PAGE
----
WASHINGTON (Reuters) - A U.S. Senate Commerce Committee panel plans to call a former Cambridge Analytica contractor at the center of a scandal involving the use of data from millions of Facebook users, a committee spokeswoman confirmed Thursday.
The panel’s subcommittee on Consumer Protection, Product Safety, Insurance, and Data Security will hold a hearing next Tuesday on data privacy risks focusing on Cambridge Analytica, a British political consultancy, and other Facebook Inc (FB.O) partners, the committee announced Wednesday.
The session follows hearings in April with Facebook Chief Executive Mark Zuckerberg and will focus “on the collection and use of social media data, the privacy concerns raised in the wake of the Cambridge Analytica/Facebook scandal, and potential steps to protect consumers,” the committee said in a statement.
The committee will call Aleksandr Kogan, a contractor for Cambridge Analytica, to testify, the committee said. A lawyer for Kogan, Jonathan S. Sack, confirmed that Kogan will appear.
Facebook said in April that the personal information of up to 87 million users, mostly in the United States, may have been improperly shared with Cambridge Analytica. The London-based consultancy’s clients included President Donald Trump’s 2016 election campaign.
Facebook says Kogan harvested the data by creating an app on the social media network that was downloaded by 270,000 people, providing access not only to their own personal data but also data from their friends. Facebook said Kogan then violated its policies by passing the data to Cambridge Analytica.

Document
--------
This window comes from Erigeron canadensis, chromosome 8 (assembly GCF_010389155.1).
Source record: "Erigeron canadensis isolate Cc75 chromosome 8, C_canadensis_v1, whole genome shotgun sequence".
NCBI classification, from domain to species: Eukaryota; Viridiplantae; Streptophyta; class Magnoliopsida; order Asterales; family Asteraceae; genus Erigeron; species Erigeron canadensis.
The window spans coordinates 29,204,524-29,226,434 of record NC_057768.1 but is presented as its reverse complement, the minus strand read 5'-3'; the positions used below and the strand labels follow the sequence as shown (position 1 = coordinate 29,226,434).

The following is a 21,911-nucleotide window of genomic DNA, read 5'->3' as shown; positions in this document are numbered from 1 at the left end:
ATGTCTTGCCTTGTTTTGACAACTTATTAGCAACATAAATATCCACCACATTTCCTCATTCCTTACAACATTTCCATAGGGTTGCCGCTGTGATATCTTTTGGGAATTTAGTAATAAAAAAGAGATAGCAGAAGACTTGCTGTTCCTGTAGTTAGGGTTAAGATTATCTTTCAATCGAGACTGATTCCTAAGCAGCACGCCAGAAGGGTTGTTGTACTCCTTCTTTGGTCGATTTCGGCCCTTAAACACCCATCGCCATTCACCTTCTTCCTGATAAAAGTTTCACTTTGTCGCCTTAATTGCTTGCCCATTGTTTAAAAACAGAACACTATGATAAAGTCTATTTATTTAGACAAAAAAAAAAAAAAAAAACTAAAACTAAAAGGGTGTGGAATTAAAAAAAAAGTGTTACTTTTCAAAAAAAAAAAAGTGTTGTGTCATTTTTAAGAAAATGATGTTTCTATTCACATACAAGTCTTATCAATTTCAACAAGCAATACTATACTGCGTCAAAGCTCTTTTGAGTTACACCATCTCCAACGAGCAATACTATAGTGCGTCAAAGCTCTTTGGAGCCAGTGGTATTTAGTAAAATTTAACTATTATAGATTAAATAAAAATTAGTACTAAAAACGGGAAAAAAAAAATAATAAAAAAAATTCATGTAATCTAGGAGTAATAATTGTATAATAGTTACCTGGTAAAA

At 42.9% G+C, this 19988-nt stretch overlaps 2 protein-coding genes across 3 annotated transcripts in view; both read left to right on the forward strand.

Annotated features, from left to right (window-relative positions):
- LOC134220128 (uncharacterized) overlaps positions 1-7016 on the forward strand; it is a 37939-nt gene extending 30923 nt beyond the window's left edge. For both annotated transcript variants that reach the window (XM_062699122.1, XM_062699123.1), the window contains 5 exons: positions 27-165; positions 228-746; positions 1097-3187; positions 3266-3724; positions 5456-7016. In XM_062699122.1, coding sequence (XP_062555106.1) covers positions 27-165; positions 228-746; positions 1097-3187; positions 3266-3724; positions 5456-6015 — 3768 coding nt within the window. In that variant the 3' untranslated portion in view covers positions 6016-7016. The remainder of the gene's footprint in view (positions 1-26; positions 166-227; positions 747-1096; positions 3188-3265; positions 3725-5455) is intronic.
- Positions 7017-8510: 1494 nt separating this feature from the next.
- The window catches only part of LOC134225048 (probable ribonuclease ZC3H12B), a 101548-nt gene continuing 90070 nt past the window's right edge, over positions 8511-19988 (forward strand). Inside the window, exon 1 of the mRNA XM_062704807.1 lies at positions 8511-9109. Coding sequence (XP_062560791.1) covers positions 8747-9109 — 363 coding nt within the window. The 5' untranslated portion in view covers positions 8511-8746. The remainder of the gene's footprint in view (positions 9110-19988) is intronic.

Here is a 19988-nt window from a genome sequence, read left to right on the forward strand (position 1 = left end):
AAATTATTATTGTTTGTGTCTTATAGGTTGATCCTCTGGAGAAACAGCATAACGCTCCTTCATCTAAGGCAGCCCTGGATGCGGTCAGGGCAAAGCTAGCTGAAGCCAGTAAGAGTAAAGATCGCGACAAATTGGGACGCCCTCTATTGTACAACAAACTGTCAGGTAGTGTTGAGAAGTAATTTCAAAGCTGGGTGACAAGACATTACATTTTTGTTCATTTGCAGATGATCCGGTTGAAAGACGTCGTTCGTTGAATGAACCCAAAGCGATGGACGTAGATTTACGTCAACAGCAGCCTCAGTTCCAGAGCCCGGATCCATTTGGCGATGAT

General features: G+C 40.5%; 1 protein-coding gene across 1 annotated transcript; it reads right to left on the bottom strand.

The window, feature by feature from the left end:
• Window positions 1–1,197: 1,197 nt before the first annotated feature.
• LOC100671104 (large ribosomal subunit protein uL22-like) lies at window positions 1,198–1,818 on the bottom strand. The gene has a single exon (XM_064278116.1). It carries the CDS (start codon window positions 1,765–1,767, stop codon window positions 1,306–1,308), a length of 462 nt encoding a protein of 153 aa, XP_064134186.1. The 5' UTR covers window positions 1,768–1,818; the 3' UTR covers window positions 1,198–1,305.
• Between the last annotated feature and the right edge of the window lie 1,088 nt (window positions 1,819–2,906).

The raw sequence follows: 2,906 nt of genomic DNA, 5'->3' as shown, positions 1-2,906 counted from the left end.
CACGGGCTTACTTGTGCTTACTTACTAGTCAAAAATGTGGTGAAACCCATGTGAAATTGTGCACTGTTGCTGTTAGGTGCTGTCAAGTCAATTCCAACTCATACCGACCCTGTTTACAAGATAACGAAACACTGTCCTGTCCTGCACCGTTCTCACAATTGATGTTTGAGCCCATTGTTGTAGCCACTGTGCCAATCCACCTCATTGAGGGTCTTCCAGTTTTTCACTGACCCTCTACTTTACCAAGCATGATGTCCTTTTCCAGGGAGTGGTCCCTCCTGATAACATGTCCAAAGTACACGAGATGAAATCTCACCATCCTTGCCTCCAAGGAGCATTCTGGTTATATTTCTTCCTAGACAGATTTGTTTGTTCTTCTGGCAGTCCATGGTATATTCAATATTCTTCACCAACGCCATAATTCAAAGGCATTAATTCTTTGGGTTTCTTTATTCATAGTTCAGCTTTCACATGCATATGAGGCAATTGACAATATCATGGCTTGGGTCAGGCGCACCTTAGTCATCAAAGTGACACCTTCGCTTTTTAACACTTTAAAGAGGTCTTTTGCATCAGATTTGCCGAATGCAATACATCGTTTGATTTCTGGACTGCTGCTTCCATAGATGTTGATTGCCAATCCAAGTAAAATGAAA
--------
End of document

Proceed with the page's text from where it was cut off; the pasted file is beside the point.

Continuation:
Cambridge Analytica disputed Facebook’s estimate of how many users were affected.
Cambridge Analytica and its British parent, SCL Elections Ltd, said in May that they would shut down immediately and begin bankruptcy proceedings in both the United Kingdom and the United States after suffering a sharp drop in business. Cambridge Analytica filed for Chapter 7 bankruptcy in New York last month.
In April, Kogan, who worked for the University of Cambridge, told British lawmakers that all the data he collected had, to the best of his knowledge, been deleted. He said he would double-check that none remained.
“This has been a very painful experience, because, when I entered into all of this, Facebook was a close ally,” Kogan said. “I was thinking this would be helpful to my academic career and my relationship with Facebook. It has very clearly done the complete opposite.”
Also set to appear at next week’s hearing are John Battelle, who helped found Wired Magazine and is a board member of database marketing company Acxiom Corp ACXM.O, and Ashkan Soltani, who was former chief technologist for the Federal Trade Commission during the administration of President Barack Obama.
Reporting by David Shepardson; editing by Jonathan Oatis and Diane Craft